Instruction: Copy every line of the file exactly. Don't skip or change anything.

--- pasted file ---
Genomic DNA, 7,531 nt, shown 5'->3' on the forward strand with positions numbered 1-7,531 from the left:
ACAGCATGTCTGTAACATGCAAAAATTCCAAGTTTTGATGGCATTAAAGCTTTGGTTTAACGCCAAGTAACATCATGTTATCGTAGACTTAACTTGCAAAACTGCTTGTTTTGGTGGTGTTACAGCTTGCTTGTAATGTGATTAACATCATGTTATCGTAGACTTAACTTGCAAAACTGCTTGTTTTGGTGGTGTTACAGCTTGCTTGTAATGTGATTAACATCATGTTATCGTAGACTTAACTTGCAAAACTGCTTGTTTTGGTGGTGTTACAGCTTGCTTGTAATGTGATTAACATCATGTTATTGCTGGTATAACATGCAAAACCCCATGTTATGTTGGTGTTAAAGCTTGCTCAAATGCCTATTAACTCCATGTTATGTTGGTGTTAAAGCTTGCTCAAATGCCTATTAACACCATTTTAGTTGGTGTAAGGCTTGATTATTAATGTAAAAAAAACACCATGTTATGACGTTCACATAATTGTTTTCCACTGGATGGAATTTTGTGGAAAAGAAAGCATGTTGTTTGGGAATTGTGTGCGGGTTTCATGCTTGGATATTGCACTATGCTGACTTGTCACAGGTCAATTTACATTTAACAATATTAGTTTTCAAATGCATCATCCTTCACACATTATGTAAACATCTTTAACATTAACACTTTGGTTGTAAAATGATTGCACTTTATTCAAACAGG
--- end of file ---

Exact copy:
Genomic DNA, 7,531 nt, shown 5'->3' on the forward strand with positions numbered 1-7,531 from the left:
ACAGCATGTCTGTAACATGCAAAAATTCCAAGTTTTGATGGCATTAAAGCTTTGGTTTAACGCCAAGTAACATCATGTTATCGTAGACTTAACTTGCAAAACTGCTTGTTTTGGTGGTGTTACAGCTTGCTTGTAATGTGATTAACATCATGTTATCGTAGACTTAACTTGCAAAACTGCTTGTTTTGGTGGTGTTACAGCTTGCTTGTAATGTGATTAACATCATGTTATCGTAGACTTAACTTGCAAAACTGCTTGTTTTGGTGGTGTTACAGCTTGCTTGTAATGTGATTAACATCATGTTATTGCTGGTATAACATGCAAAACCCCATGTTATGTTGGTGTTAAAGCTTGCTCAAATGCCTATTAACTCCATGTTATGTTGGTGTTAAAGCTTGCTCAAATGCCTATTAACACCATTTTAGTTGGTGTAAGGCTTGATTATTAATGTAAAAAAAACACCATGTTATGACGTTCACATAATTGTTTTCCACTGGATGGAATTTTGTGGAAAAGAAAGCATGTTGTTTGGGAATTGTGTGCGGGTTTCATGCTTGGATATTGCACTATGCTGACTTGTCACAGGTCAATTTACATTTAACAATATTAGTTTTCAAATGCATCATCCTTCACACATTATGTAAACATCTTTAACATTAACACTTTGGTTGTAAAATGATTGCACTTTATTCAAACAGG